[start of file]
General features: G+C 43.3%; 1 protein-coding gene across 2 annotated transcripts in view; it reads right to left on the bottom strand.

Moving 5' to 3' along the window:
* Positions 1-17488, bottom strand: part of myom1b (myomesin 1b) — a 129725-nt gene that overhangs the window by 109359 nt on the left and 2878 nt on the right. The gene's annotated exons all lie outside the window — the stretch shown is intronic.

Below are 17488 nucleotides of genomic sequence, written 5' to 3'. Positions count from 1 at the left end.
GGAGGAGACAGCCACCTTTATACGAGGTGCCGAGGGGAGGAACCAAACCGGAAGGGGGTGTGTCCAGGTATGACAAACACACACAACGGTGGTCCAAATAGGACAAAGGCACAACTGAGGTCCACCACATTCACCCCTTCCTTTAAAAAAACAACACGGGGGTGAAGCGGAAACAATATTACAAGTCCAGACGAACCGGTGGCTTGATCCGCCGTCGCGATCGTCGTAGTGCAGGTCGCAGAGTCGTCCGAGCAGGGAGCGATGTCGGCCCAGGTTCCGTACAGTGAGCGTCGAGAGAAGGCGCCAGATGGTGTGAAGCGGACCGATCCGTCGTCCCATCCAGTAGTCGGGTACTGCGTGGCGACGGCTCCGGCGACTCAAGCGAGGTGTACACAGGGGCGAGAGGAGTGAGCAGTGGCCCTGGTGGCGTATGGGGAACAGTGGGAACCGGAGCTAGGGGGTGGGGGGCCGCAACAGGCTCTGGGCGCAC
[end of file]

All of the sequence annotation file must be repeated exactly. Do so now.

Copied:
General features: G+C 43.3%; 1 protein-coding gene across 2 annotated transcripts in view; it reads right to left on the bottom strand.

Moving 5' to 3' along the window:
* Positions 1-17488, bottom strand: part of myom1b (myomesin 1b) — a 129725-nt gene that overhangs the window by 109359 nt on the left and 2878 nt on the right. The gene's annotated exons all lie outside the window — the stretch shown is intronic.

Below are 17488 nucleotides of genomic sequence, written 5' to 3'. Positions count from 1 at the left end.
GGAGGAGACAGCCACCTTTATACGAGGTGCCGAGGGGAGGAACCAAACCGGAAGGGGGTGTGTCCAGGTATGACAAACACACACAACGGTGGTCCAAATAGGACAAAGGCACAACTGAGGTCCACCACATTCACCCCTTCCTTTAAAAAAACAACACGGGGGTGAAGCGGAAACAATATTACAAGTCCAGACGAACCGGTGGCTTGATCCGCCGTCGCGATCGTCGTAGTGCAGGTCGCAGAGTCGTCCGAGCAGGGAGCGATGTCGGCCCAGGTTCCGTACAGTGAGCGTCGAGAGAAGGCGCCAGATGGTGTGAAGCGGACCGATCCGTCGTCCCATCCAGTAGTCGGGTACTGCGTGGCGACGGCTCCGGCGACTCAAGCGAGGTGTACACAGGGGCGAGAGGAGTGAGCAGTGGCCCTGGTGGCGTATGGGGAACAGTGGGAACCGGAGCTAGGGGGTGGGGGGCCGCAACAGGCTCTGGGCGCAC